From a scientific standpoint, the 2017 hurricane season made for some awe-inspiring measurements, mostly associated with Hurricanes Harvey, Irma and Maria.
Here are a few highlights:
- Hurricane Harvey, the first major hurricane to make landfall since Hurricane Wilma in 2005, dumped a U.S. continental record amount of rain on the greater Houston area with a peak measured amount of 1.58 meters (60.58 inches).
- Hurricane Irma’s top measured winds of 285 kilometers per hour (180 mph) are the strongest on record for an Atlantic basin storm outside of the Caribbean Sea or the Gulf of Mexico.
- Hurricane Maria was the strongest hurricane of the 2017 season as measured by atmospheric pressure and is widely regarded as the worst natural disaster ever to strike Puerto Rico.
While all three of the major hurricanes to strike the U.S. in 2017 caused incredible damage, the devastation in Puerto Rico was unrivaled in scope. Unfortunately, the unique combination of the intensity of the hurricane itself, variations in geography, and vulnerability patterns of the built environment paved the way for one of the worst disasters in U.S. history.
In an effort to make recommendations for how to improve the resilience of Puerto Rico and other U.S. communities, NIST is leading a technical investigation of Hurricane Maria and its aftermath. This interdisciplinary study will focus on how the confluence of meteorological, sociological, economic and engineering factors all contributed to the disaster.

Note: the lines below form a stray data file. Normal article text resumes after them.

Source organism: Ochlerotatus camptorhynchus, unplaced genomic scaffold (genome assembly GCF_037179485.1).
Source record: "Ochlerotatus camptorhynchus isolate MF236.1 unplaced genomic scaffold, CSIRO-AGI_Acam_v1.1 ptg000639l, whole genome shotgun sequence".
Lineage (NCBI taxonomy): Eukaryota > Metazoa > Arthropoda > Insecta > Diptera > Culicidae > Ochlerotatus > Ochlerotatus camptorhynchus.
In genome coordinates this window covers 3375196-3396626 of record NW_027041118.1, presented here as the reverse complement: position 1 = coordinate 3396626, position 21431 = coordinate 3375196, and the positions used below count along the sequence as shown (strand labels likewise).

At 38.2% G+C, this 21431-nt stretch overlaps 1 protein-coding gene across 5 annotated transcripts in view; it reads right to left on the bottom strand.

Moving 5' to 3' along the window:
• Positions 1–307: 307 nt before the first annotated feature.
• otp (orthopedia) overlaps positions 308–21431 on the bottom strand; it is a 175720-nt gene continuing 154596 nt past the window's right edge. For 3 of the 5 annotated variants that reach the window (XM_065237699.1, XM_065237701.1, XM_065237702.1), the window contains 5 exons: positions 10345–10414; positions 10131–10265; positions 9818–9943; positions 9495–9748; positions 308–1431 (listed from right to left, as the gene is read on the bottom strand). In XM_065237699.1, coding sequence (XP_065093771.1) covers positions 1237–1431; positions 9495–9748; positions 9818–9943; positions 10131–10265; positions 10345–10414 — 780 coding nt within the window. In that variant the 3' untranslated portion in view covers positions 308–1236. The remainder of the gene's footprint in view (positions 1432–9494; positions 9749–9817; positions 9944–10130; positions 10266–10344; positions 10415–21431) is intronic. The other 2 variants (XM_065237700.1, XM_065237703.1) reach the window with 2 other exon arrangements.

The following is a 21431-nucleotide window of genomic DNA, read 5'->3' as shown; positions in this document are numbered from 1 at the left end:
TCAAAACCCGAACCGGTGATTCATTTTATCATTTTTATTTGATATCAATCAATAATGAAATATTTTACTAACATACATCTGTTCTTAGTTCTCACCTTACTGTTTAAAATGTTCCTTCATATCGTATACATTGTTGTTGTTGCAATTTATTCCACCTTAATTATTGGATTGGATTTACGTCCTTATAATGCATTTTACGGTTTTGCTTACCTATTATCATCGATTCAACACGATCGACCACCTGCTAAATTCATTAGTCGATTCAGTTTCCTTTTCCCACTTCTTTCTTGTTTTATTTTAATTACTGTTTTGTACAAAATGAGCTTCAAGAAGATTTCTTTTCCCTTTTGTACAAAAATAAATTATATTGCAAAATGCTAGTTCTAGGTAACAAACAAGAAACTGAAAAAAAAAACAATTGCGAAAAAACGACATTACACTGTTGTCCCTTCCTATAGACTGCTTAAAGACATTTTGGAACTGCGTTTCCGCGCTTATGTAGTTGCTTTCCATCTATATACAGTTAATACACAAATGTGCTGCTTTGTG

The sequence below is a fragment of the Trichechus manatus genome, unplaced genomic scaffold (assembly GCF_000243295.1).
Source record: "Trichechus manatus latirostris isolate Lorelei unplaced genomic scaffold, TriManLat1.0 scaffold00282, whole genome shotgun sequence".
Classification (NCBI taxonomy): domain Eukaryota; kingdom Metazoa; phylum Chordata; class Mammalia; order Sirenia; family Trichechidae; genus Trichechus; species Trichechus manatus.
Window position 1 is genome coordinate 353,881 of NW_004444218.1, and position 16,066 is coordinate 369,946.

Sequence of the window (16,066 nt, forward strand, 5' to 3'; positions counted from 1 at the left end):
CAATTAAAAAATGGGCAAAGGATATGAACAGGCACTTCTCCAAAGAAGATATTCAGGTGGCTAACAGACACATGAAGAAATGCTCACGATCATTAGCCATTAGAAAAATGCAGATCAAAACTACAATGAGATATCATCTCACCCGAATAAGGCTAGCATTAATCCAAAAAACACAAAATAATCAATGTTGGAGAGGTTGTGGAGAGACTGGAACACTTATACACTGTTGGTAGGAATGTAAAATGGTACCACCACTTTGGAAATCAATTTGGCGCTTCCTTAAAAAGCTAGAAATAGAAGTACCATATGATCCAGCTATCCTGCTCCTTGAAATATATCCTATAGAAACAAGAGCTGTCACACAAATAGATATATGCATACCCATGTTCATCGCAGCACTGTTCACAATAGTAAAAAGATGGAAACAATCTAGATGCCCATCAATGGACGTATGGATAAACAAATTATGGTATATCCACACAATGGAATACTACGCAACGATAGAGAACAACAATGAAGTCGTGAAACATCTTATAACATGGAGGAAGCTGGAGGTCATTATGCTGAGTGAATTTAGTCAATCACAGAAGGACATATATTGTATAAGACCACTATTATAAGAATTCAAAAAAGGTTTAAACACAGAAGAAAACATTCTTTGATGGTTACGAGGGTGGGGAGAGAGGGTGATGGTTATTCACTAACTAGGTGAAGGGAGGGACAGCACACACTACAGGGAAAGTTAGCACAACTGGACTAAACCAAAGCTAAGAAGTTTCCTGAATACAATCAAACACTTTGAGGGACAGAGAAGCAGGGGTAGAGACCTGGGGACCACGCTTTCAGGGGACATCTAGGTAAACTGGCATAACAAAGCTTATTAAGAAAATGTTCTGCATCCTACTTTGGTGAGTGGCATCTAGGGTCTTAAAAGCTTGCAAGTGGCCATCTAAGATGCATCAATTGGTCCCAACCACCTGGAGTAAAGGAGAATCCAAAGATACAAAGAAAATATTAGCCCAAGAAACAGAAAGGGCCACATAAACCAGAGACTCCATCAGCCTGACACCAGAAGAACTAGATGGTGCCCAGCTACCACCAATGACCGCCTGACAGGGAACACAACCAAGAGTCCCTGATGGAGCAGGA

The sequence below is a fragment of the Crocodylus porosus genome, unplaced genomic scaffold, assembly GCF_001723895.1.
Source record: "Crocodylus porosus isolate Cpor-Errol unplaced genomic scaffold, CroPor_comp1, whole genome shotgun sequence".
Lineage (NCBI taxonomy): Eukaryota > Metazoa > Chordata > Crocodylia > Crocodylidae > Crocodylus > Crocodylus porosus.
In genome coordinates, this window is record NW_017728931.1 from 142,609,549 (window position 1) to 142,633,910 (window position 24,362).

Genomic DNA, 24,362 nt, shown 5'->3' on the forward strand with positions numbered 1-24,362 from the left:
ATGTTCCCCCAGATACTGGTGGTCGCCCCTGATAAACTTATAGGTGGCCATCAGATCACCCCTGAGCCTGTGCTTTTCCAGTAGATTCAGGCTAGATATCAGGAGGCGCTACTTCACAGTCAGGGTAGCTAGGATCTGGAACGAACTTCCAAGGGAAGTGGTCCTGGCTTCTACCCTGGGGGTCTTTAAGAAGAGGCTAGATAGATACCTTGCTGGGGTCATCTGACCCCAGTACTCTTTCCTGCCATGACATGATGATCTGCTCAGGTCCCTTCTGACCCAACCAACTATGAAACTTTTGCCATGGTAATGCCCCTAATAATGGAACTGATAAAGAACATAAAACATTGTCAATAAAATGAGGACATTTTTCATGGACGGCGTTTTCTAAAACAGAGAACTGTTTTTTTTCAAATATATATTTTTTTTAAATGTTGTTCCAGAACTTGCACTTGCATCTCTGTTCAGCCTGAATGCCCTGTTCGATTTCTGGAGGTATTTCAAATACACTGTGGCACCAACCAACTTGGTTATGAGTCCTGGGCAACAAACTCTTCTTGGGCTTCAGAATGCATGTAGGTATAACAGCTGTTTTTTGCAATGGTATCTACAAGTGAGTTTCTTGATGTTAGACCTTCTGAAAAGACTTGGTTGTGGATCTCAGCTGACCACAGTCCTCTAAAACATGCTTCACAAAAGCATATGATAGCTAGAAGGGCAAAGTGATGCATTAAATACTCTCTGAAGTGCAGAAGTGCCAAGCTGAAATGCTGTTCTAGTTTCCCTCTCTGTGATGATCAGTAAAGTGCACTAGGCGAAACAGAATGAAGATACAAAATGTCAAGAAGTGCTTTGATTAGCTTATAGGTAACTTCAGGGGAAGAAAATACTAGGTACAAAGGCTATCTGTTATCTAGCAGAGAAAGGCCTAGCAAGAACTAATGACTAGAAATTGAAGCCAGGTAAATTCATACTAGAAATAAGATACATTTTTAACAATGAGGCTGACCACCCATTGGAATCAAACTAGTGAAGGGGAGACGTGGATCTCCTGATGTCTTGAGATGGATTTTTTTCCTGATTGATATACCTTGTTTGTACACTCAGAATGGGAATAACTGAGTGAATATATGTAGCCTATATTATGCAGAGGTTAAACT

The impact of Hurricane Maria on Puerto Rico is a stark reminder that, whether or not NOAA’s 2018 seasonal hurricane outlook pans out, it’s critical to remember that it only takes one hurricane to cause a major disaster. However, by investigating the causes and effects of storms like these, we can begin to improve our ability to withstand and recover from them. So, while we likely will never be able to stop hurricanes and other wind-related severe weather from happening, we can lessen their impact, saving lives and property.
This post originally appeared in Taking Measure, the official blog of the National Institute of Standards and Technology (NIST) on June 5, 2018.
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About the Author
Scott Weaver is the director of the National Windstorm Impact Reduction Program (NWIRP) at NIST. Prior to coming to NIST, Scott was the senior climate scientist for the Environmental Defense Fund, and he spent eight years as a research meteorologist for NASA and NOAA. He is also an adjunct associate professor in the Department of Atmospheric and Oceanic Science at the University of Maryland.